Wednesday, August 15, 2012

THE DARK KNIGHT RISES (English; 2012)



There's a charming super-hero film, centered on a sassy-yet-restrained heroine, a cat-burglar who never loses her sense of humor or poise no matter what is happening to the world around her, who prefers the company of hookers and low-lifes to the dull and dreary of Official Gotham.

Alas, Christopher Nolan didn't make that film. Or perhaps, we should be grateful he didn't make "Catwoman," for fear that Selina Kyle's dark past overwhelm her verve. Instead, he's made a film where Kyle is able to do what she does best -- steal the show, right from everyone else's nose. Anne Hathaway, who plays Selina Kyle, a.k.a. Catwoman, in Nolan's trilogy-ending monument of a film, is that kind of actress: she's no male fantasy of guns and boobs (a la Angelina Jolie's Lara Croft in Tomb Raider (2001)), nor the glamorous ice princess of Michelle Pfeiffer's Catwoman in Batman Returns (1992); she's the wide-mouthed girl next door who just happens to be a very good actress, and always intelligently so (I doubt Hathaway could convincingly play a dunce). It's fitting that Hathaway's first scene features her in the slinky costume of a French maid, getting the better of Christian Bale's hobbling Bruce Wayne, before back-flipping out of Wayne Manor and into the car of a lecherous Congressman (Brett Cullen): none of the sombre (read: dull) or (in the case of the Congressman) dim-witted men who make up the rest of the cast can hold a candle to her nimbleness. This isn't method acting -- we see her coming a mile away -- just darn good fun, the way costumed characters are supposed to be. I enjoyed The Dark Knight Rises in direct proportion to Hathaway's presence -- when she wasn't on-screen, I found the film plodding.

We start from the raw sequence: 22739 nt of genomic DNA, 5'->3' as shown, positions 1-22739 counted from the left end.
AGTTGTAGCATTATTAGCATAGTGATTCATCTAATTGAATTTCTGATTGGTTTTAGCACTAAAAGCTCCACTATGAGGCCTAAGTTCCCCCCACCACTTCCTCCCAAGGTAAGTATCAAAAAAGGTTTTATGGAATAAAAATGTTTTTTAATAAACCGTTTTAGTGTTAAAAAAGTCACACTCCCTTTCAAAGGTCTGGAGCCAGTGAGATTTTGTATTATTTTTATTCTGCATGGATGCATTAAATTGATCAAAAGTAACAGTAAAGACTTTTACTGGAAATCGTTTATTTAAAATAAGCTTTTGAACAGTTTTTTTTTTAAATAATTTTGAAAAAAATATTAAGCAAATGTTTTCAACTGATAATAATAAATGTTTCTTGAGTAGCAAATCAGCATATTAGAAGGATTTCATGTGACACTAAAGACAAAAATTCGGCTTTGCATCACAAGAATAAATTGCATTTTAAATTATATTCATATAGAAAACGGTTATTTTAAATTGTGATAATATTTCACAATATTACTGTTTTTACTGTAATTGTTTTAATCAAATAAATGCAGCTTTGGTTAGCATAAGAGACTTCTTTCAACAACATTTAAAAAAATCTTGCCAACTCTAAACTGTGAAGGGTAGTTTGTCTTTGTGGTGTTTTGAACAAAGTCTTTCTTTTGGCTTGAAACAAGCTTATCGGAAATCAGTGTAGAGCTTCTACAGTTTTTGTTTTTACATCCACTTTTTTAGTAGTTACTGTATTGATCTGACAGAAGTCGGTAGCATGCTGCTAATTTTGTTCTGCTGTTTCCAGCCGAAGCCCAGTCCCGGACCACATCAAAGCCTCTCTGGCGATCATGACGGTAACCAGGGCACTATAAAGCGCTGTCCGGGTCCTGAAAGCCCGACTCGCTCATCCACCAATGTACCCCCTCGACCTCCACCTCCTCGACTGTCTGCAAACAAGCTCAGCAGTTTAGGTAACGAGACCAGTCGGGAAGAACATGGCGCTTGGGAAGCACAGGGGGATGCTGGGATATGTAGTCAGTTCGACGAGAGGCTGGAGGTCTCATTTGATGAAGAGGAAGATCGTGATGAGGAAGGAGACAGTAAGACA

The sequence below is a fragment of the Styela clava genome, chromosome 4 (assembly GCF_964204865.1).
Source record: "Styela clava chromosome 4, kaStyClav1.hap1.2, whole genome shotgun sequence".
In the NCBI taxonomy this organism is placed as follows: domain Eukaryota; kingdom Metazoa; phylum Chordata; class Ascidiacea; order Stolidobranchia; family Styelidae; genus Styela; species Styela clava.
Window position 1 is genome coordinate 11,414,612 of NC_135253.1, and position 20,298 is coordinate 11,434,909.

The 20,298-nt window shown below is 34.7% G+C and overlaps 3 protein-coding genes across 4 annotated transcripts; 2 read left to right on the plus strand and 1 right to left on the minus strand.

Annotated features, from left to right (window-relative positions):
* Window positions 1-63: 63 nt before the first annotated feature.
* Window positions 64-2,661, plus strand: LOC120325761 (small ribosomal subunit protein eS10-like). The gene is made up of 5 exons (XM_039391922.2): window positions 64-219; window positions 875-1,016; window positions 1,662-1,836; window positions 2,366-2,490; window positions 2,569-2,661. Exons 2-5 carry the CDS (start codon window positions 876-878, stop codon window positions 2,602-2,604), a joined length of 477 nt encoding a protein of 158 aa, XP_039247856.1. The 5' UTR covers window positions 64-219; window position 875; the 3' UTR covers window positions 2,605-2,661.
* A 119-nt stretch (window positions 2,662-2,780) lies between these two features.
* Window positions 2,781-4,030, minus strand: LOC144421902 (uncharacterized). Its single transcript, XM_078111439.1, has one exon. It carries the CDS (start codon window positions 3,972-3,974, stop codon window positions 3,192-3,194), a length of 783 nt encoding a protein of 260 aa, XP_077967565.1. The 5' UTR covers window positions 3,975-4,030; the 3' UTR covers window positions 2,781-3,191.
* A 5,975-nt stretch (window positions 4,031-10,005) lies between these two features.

...which brings me to Batman. As I've grown older, I've lost my taste for Frank Miller-style philosophizing by way of a man in tights; instead, the Batman I find most appealing is the detective (with more than a dash of the occult) immortalized by Denny O'Neil and Neal Adams in the 1970s, as much a descendant of nineteenth century sleuths and adventurers like Sherlock Holmes and the protagonists of H. Rider Haggard's fiction as of Golden Age super-hero comic books. (Just think about how many staples of the Batman Universe were born or re-born at the hands of O'Neil and Adams: Ra's-al-Ghul; Two-Face ("Half an Evil"); and even Joker -- "The Joker's Five-Way Revenge"). This isn't to deny Miller's seminal contribution to the Batman mythos (even if his most important legacy seems to have been enabling adults to consume the Batman guilt-free, as it were), but merely to remind everyone that there is a more fun way to do the Batman -- in fact, I like Miller's work more for what it enabled those after him (such as the duo of Marv Wolfman/Jim Aparo) to achieve, in combining the seriousness of purpose Miller brought to the character with the zaniness inherent in the notion of costumed crime-fighters, than for anything in his Batman comics (Miller's first run on Daredevil, ah, that's another matter).